Several other studies also compared pharmacokinetic properties of small molecular drugs administered via IP and other routs (Table III). Among them, a study carried out by Shimada and colleagues compared plasma and peritoneal concentrations of docetaxel (8 mg/kg, MW = 807.89) after IP and IV administration in mice (69). In intact mice, AUC of 4.85 and 3.37 mg h/ml were observed after IV and IP administration of the drug, respectively. Based on these data the calculated absolute bioavailability (F% = AUC IP/AUC IV × 100%) of IP administered docetaxel is 69% (69), which is much higher compared to the absolute bioavailability of docetaxel after oral administration (~2.8%) (70). Notably, the documented maximum plasma concentration (Cmax) of docetaxel was also similar after IP and IV administration in this study.

Table III Pharmacokinetic Parameters of Various Small Molecules After IP and Other Routes of Administration in Rodents

In another study, the plasma profile of deramciclane (10 mg/kg, MW = 301.466) was compared after oral, IP and IV administration in rats (71). Deramciclane showed AUC0-∞ of 106.95, 578.18 and 3127.53 ng-h/ml after oral, IP and IV administration, respectively. The absolute bioavailability of the drug was almost 6-fold higher after IP vs oral administration. Furthermore, the time required to reach maximum plasma concentration of the drug was 4 times shorter after IP vs oral administration. Importantly, in case of both oral and IP routes of administration deramciclane had poor bioavailability due to heavy first pass metabolism in the liver.

One other study compared pharmacokinetic profile of IP vs oral or IV administered 18F-fluorodeoxyglucose (FDG, MW = 181.15 g/mol) for positron emission tomography/computed tomography (PET/CT) in mice (72). The authors concluded that the AUC and tissue uptake of FDG was greater in case of IP administration compared to the oral route. The time to reach maximum tissue concentration (tmax) was shorter after IP administration indicating a more rapid absorption of FDG after IP vs oral administration. Notably, the brain accumulation of FDG was not significantly different after IP or IV administration, however, it was lower after oral administration (72).

In another recent study, Matzneller and colleagues compared bioavailability of tariquidar (MW = 646.73 g/mol) at 15 mg/kg dose in two different formulations after oral, IP and IV administration in rats (73). For formulation A (tariquidar dissolved in 5% glucose and 2% DMSO solution), the AUC were 18.1 μg.h/ml, 23.8 μg.h/ml and 25.2 μg.h/ml after oral, IP and IV administration, respectively. Whereas, Cmax were 1.2 μg/ml, 1.5 μg/ml, 1.9 μg/ml and tmax were 4 h, 2 h, and 0.5 h after oral, IP and IV administration, respectively. These parameters were further improved in formulation B (microemulsion of tariquidar), for which AUC were 21.9 μg.h/ml, 25.6 μg.h/ml and 25.2 μg.h/ml, Cmax were 1.3 μg/ml, 1.6 μg/ml, 1.9 μg/ml and tmax were 3.6 h, 2 h, and 0.5 h after oral, IP and IV administration, respectively. Notably, for both formulations, the absolute bioavailability (F%) was higher after IP vs oral administration; for formulation A, F% was 71.6 and 91.4 after oral and IP administration, for formulation B, F% was 86.3 and 99.6, respectively.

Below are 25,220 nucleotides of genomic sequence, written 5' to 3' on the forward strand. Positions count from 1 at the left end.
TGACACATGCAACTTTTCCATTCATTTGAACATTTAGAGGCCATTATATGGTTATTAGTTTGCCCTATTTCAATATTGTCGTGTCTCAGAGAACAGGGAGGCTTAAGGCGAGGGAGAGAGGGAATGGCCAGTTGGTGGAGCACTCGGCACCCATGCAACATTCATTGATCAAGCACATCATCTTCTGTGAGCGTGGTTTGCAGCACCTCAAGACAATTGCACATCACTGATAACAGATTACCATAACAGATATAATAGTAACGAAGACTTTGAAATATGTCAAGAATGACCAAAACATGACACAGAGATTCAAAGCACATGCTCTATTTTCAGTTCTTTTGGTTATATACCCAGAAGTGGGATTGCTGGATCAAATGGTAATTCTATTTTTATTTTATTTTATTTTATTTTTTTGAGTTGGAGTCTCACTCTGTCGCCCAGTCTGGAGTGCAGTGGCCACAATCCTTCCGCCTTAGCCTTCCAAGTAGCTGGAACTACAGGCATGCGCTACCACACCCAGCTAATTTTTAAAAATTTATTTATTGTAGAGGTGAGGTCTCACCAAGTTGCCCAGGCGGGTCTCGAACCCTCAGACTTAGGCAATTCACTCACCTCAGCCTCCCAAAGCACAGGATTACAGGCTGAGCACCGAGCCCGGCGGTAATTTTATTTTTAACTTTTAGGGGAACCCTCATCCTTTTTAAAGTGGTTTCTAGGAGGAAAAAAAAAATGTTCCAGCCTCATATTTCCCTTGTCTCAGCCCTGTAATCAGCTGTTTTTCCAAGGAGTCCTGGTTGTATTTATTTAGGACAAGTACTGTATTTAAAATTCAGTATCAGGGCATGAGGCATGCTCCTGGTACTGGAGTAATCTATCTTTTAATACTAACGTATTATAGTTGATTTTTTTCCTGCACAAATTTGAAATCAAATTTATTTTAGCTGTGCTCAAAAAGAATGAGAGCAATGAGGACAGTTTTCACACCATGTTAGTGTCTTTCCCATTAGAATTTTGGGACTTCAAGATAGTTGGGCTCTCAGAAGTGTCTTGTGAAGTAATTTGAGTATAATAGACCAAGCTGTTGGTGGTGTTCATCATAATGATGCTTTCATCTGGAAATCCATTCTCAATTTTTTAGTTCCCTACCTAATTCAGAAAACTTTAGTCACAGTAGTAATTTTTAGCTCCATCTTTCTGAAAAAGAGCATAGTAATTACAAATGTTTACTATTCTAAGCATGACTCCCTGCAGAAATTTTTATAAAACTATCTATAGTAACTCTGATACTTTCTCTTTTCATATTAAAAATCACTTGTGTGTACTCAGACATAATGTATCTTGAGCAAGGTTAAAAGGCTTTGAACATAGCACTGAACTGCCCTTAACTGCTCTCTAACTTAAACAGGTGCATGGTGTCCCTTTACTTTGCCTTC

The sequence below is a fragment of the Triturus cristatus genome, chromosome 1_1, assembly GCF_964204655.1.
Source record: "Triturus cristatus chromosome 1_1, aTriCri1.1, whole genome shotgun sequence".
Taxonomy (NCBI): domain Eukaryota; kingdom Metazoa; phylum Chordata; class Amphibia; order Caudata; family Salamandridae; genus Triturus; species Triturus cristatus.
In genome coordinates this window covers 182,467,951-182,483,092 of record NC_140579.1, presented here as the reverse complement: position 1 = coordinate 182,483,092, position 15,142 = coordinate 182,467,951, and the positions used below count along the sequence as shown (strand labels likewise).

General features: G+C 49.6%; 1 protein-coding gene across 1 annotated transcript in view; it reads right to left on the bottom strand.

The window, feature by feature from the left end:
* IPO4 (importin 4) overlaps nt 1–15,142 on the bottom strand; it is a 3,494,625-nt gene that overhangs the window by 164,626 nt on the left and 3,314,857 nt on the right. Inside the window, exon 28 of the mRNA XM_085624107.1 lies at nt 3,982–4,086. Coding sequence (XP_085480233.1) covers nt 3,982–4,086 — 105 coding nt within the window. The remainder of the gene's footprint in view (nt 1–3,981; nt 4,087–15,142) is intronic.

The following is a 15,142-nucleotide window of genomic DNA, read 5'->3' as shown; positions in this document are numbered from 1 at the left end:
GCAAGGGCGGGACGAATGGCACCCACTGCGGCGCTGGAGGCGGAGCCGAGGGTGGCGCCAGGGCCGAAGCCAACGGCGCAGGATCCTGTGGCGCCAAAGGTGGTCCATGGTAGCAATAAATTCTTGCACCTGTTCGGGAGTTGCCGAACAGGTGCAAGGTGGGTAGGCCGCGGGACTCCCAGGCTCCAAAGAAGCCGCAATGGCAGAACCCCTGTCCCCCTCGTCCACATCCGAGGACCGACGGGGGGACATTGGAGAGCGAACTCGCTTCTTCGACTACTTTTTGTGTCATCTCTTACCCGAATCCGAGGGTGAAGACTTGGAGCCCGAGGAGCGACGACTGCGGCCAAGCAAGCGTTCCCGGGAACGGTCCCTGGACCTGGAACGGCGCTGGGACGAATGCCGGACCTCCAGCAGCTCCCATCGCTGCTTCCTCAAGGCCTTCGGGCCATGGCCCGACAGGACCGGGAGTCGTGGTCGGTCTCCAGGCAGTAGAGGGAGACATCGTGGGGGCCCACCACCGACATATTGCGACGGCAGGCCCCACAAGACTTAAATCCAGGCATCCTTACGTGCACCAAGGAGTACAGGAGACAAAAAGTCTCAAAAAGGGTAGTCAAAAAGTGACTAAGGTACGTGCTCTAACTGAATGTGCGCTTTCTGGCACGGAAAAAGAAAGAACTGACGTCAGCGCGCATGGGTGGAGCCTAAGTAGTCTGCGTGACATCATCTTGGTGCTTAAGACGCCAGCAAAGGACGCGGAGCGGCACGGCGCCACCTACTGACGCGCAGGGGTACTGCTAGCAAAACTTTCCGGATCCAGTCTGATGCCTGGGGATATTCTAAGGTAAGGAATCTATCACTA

In a similar study carried out in mice, it was revealed that IP administered lenalidomide (MW = 259.261 g/mol) has better bioavailability compared to oral administration (74). Administration of the drug at 10 mg/kg dose resulted in AUC of 214 μg.min/ml, 300 μg.min/ml and 284 μg.min/ml after oral, IP and IV administration, respectively. The absolute bioavailability (F%) was 75 and 105 after oral and IP administration, respectively. Whereas, the absorption rate was higher after IP vs oral administration, with an absorption constant (Ka) of 0.044 min−1 and 0.014 min−1, respectively.

In summary, these experimental studies indicate that IP administration of small molecule pharmacological agents results in faster and more complete absorption compared to oral and SC routes. Given the fast absorption of most substances from peritoneal cavity, it is generally considrered that systemic exposure (AUC and Cmax) of a IP-admnistered substance is closer to that of the IV route. However, it is difficult to state how similar the exposure profiles are for the two routes, expecially considering that IP-administered substances are subject to first pass metabolism similar to orally administered substances (29,75). The uncertaininty is reasoned by a close examination of the published literature indicating that a good number of pharmacokinetic studies comparing IP and other routes, did not consider the rapid absorbtion of substances from peritoneal cavity and did the first blood sampling 30 min after IP administration (69,73,76). For rapidly absorbed compounds such experimental design could substantially underestimate systemic exposure of the pharmacological agent after IP administration, and provide an indication of higher first pass metabolism. Unfortunately, analysis of the published studies does not allow to unequivocally conclude whether the first pass metabolism of IP-administered small molecules is as extensive as in case of the oral route, and future studies specifically designed to answer this question will be needed to clarify the notion.